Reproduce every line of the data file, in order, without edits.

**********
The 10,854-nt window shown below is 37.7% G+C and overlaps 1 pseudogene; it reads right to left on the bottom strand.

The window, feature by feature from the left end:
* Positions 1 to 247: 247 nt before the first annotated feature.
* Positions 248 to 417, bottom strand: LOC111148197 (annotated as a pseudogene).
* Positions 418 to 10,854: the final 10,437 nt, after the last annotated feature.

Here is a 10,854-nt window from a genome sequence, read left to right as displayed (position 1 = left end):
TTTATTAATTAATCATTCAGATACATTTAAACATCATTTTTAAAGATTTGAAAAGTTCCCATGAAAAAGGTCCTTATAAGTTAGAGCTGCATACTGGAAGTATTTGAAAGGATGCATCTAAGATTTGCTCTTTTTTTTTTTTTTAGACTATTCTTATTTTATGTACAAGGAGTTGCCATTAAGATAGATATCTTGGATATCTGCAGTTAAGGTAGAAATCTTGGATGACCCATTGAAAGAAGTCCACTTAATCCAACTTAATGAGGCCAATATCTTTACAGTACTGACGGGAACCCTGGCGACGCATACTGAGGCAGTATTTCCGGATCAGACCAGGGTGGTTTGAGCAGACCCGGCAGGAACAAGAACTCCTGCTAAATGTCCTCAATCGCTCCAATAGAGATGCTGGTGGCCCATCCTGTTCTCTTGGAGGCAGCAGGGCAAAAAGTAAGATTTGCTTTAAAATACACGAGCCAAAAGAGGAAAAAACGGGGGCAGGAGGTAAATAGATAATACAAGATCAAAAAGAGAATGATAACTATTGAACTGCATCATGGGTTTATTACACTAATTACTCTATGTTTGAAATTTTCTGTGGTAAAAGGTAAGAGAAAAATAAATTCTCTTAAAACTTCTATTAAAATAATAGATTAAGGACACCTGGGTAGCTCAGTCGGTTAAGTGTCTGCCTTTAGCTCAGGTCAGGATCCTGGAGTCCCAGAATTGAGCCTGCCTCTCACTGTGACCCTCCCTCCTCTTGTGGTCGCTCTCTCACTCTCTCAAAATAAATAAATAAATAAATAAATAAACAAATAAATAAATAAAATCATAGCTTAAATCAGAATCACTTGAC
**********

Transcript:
The 10,854-nt window shown below is 37.7% G+C and overlaps 1 pseudogene; it reads right to left on the bottom strand.

The window, feature by feature from the left end:
* Positions 1 to 247: 247 nt before the first annotated feature.
* Positions 248 to 417, bottom strand: LOC111148197 (annotated as a pseudogene).
* Positions 418 to 10,854: the final 10,437 nt, after the last annotated feature.

Here is a 10,854-nt window from a genome sequence, read left to right as displayed (position 1 = left end):
TTTATTAATTAATCATTCAGATACATTTAAACATCATTTTTAAAGATTTGAAAAGTTCCCATGAAAAAGGTCCTTATAAGTTAGAGCTGCATACTGGAAGTATTTGAAAGGATGCATCTAAGATTTGCTCTTTTTTTTTTTTTTAGACTATTCTTATTTTATGTACAAGGAGTTGCCATTAAGATAGATATCTTGGATATCTGCAGTTAAGGTAGAAATCTTGGATGACCCATTGAAAGAAGTCCACTTAATCCAACTTAATGAGGCCAATATCTTTACAGTACTGACGGGAACCCTGGCGACGCATACTGAGGCAGTATTTCCGGATCAGACCAGGGTGGTTTGAGCAGACCCGGCAGGAACAAGAACTCCTGCTAAATGTCCTCAATCGCTCCAATAGAGATGCTGGTGGCCCATCCTGTTCTCTTGGAGGCAGCAGGGCAAAAAGTAAGATTTGCTTTAAAATACACGAGCCAAAAGAGGAAAAAACGGGGGCAGGAGGTAAATAGATAATACAAGATCAAAAAGAGAATGATAACTATTGAACTGCATCATGGGTTTATTACACTAATTACTCTATGTTTGAAATTTTCTGTGGTAAAAGGTAAGAGAAAAATAAATTCTCTTAAAACTTCTATTAAAATAATAGATTAAGGACACCTGGGTAGCTCAGTCGGTTAAGTGTCTGCCTTTAGCTCAGGTCAGGATCCTGGAGTCCCAGAATTGAGCCTGCCTCTCACTGTGACCCTCCCTCCTCTTGTGGTCGCTCTCTCACTCTCTCAAAATAAATAAATAAATAAATAAATAAACAAATAAATAAATAAAATCATAGCTTAAATCAGAATCACTTGAC